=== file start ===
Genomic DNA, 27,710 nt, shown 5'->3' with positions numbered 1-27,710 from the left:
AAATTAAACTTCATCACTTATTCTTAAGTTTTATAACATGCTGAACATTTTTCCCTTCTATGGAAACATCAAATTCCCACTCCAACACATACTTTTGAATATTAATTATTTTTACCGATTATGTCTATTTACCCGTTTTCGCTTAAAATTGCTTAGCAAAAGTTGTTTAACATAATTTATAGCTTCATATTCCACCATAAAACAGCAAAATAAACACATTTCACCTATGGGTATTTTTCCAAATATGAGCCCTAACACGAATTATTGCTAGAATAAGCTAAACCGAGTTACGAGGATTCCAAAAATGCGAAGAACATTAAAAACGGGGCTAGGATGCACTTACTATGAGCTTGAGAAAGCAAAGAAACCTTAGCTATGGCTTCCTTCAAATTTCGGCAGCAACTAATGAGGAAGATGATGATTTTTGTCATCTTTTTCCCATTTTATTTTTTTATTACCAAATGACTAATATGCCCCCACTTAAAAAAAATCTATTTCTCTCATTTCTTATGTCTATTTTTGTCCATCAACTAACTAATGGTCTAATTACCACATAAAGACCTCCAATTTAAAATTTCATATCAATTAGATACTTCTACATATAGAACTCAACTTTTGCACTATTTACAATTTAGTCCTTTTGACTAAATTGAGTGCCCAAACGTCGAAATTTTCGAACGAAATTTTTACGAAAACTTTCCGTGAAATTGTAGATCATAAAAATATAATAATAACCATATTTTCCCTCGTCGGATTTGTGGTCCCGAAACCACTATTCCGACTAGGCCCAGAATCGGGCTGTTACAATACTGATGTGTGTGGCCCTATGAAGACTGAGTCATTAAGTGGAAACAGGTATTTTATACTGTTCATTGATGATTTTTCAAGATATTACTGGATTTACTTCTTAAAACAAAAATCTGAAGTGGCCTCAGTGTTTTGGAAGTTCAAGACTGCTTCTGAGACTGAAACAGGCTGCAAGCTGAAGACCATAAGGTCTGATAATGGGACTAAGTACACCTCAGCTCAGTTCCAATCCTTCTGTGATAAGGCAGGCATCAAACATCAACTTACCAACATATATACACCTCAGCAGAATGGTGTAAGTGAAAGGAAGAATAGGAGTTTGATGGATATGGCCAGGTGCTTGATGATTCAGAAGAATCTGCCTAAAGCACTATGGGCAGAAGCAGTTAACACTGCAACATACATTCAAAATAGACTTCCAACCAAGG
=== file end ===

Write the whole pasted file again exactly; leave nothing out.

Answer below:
Genomic DNA, 27,710 nt, shown 5'->3' with positions numbered 1-27,710 from the left:
AAATTAAACTTCATCACTTATTCTTAAGTTTTATAACATGCTGAACATTTTTCCCTTCTATGGAAACATCAAATTCCCACTCCAACACATACTTTTGAATATTAATTATTTTTACCGATTATGTCTATTTACCCGTTTTCGCTTAAAATTGCTTAGCAAAAGTTGTTTAACATAATTTATAGCTTCATATTCCACCATAAAACAGCAAAATAAACACATTTCACCTATGGGTATTTTTCCAAATATGAGCCCTAACACGAATTATTGCTAGAATAAGCTAAACCGAGTTACGAGGATTCCAAAAATGCGAAGAACATTAAAAACGGGGCTAGGATGCACTTACTATGAGCTTGAGAAAGCAAAGAAACCTTAGCTATGGCTTCCTTCAAATTTCGGCAGCAACTAATGAGGAAGATGATGATTTTTGTCATCTTTTTCCCATTTTATTTTTTTATTACCAAATGACTAATATGCCCCCACTTAAAAAAAATCTATTTCTCTCATTTCTTATGTCTATTTTTGTCCATCAACTAACTAATGGTCTAATTACCACATAAAGACCTCCAATTTAAAATTTCATATCAATTAGATACTTCTACATATAGAACTCAACTTTTGCACTATTTACAATTTAGTCCTTTTGACTAAATTGAGTGCCCAAACGTCGAAATTTTCGAACGAAATTTTTACGAAAACTTTCCGTGAAATTGTAGATCATAAAAATATAATAATAACCATATTTTCCCTCGTCGGATTTGTGGTCCCGAAACCACTATTCCGACTAGGCCCAGAATCGGGCTGTTACAATACTGATGTGTGTGGCCCTATGAAGACTGAGTCATTAAGTGGAAACAGGTATTTTATACTGTTCATTGATGATTTTTCAAGATATTACTGGATTTACTTCTTAAAACAAAAATCTGAAGTGGCCTCAGTGTTTTGGAAGTTCAAGACTGCTTCTGAGACTGAAACAGGCTGCAAGCTGAAGACCATAAGGTCTGATAATGGGACTAAGTACACCTCAGCTCAGTTCCAATCCTTCTGTGATAAGGCAGGCATCAAACATCAACTTACCAACATATATACACCTCAGCAGAATGGTGTAAGTGAAAGGAAGAATAGGAGTTTGATGGATATGGCCAGGTGCTTGATGATTCAGAAGAATCTGCCTAAAGCACTATGGGCAGAAGCAGTTAACACTGCAACATACATTCAAAATAGACTTCCAACCAAGG